The purpose of using renewableenergy is to reduce our reliance of scarce natural sources such as fossilfuels. Our natural resources are being depleted at an exponential rate andthese sources will not be able to sustain our high usage in the long run. Thereis hence a need to turn to more sustainable sources that also involves cleanerenergy generation methods as burning of fossil fuels entail grave environmentalimpacts such as the release of acidic oxides and greenhouse gases which willcontribute to climate change.
The use of renewable energyinvolves the following criteria. Firstly and most importantly, sustainability.The energy source must be able to keep up with the demands of society withoutaffecting or limiting future usage. It must not affect future generations’ abilityto meet their own demands and needs. Secondly, its “cradle to cradle”design.
Most manufactured products end up being unrecyclable and cannot bereused for other purpose. Unlike this, renewable energy sources should createproducts that can be reclaimed or if not, products that can be disposed of anddegraded safely. This reduces the waste produced. Thirdly, innovation.
Theswitch from fossil fuels to renewable energy sources requires advancedtechnology that is clean to ensure that it is effective. Unlike fossil fuels which are scarce, finite andtake millions of years to regenerate, renewable energy sources are much moresustainable and can regenerate at a much faster pace. Generally, there are fivecommonly used renewable energy sources. 1.BiomassThis includes wood, municipal solid waste, landfillgas, biogas, ethanol and biodiesels. 2.HydropowerHydropower involves the harvesting ofenergy produced from fast running water or water that falls from a height.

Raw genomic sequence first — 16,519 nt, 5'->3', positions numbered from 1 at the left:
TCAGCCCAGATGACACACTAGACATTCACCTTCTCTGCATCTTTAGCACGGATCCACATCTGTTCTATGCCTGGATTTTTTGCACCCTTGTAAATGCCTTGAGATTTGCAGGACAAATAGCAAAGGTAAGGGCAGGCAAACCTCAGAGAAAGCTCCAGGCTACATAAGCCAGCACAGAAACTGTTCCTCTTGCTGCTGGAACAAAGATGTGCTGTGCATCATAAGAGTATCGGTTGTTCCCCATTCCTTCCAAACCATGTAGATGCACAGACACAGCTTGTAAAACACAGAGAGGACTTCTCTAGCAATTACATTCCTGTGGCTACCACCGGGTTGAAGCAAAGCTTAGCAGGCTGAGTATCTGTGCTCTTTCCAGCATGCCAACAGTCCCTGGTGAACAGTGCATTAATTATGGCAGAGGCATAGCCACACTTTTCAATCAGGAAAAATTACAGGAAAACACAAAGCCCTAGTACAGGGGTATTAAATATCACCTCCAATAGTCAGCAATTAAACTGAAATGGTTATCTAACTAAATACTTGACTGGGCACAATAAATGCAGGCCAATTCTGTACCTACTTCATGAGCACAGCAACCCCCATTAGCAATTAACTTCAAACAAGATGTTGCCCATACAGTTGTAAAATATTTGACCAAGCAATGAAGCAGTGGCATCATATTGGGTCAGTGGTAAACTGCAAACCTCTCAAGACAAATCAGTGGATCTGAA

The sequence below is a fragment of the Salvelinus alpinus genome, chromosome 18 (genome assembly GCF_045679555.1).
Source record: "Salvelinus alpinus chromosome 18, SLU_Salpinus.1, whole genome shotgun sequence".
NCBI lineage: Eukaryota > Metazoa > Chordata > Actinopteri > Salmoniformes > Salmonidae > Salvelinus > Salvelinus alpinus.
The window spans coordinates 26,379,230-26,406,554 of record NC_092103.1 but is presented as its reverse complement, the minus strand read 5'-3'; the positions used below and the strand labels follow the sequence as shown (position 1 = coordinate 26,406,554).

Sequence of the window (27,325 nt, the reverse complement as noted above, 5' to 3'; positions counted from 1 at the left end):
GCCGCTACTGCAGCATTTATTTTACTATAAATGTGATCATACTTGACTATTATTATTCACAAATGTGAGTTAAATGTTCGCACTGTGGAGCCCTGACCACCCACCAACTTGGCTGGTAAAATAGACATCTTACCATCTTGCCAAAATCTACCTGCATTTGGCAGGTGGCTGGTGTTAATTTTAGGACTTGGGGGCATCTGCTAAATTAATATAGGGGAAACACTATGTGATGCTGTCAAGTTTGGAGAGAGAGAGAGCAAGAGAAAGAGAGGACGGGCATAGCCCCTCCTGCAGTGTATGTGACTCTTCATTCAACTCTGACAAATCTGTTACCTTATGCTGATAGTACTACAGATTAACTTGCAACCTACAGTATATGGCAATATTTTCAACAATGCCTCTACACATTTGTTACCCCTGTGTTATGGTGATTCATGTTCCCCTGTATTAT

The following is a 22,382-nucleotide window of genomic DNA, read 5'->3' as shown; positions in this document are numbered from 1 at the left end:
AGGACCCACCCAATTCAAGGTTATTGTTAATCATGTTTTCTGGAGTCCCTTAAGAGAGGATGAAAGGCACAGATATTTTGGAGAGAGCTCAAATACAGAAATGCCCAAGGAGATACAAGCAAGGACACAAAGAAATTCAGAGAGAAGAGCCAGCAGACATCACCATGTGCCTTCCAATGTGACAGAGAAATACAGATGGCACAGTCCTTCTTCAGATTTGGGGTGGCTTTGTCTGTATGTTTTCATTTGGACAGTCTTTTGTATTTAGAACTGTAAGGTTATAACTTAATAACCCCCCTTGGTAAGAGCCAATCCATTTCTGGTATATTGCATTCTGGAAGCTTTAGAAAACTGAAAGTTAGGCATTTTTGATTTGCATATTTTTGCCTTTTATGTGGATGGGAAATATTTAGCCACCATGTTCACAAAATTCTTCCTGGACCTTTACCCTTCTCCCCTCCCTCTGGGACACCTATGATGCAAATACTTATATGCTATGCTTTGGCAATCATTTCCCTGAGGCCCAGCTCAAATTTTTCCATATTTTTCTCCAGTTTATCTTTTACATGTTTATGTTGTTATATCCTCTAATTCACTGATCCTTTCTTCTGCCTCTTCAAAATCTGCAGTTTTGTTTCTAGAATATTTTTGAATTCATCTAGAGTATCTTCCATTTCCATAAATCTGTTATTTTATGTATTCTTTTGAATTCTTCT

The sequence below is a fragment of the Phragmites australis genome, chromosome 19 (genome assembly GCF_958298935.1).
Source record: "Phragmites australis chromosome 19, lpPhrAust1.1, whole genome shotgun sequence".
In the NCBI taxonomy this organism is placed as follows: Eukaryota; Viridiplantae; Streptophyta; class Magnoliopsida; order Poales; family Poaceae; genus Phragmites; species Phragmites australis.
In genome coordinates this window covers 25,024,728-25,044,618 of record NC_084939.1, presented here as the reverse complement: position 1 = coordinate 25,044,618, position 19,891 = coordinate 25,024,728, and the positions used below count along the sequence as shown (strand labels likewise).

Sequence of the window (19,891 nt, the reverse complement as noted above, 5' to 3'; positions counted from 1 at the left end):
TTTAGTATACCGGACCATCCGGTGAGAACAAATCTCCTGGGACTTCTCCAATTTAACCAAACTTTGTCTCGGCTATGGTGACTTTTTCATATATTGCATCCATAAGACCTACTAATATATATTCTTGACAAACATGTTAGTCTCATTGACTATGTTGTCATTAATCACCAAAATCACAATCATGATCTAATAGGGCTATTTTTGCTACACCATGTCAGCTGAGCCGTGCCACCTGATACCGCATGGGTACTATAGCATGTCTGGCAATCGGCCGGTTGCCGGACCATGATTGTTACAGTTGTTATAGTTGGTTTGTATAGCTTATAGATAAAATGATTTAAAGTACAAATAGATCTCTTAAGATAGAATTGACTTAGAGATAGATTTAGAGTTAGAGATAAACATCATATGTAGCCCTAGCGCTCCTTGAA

Watermills and dams are often used to collect this energy. For example, waterfrom the Niagara Falls and the Columbia River are led to flow through a pipetowards a watermill. The force of the flowing water will push the blades of theturbine, causing it to turn ad spin a generator which produces electricity.Despite the need for some sort of technology to generate the electricity, thisform of energy is still very much accessible even for developing countries. InApril 2017, the Ivory Coast of West Africa will being their production of a 275megawatt hydropower station. This hydropower station is predicted to boost theeconomy’s total capacity by about 10%. 3.
GeothermalGeothermal energy is heat energyderived from the natural heat stored in the Earth’s core which is made offlowing lava currents. Because the temperature of the earth’s core and itssurface differ greatly, it creates a geothermal gradient for lava currents tocontinuously flow towards the Earth’s crust, bringing thermal energy from thecore to the surface. The most simple form of geothermal energy are hot springs,whereby water sources at specific locations are naturally heated up by theEarth.
Hot springs were originally used for bathing during the Paleolithic ageand for heating space during the Romans but today, it has been smartly andefficiently used for the generation of electricity. In 2010, 28 gigawatts ofdirect geothermal heating was used for district heating, spas, industrial processes,desalination and agricultural activities. Geothermal energy is acost-effective, reliable and sustainable energy source as lava currents in theEarth’s core will never stop flowing and this heat will always be supplied tothe Earth’s surface. Its long-term sustainable has been demonstrated at TheGeysers field in California since 1960 and the Wairakei field in New Zealandsince 1958.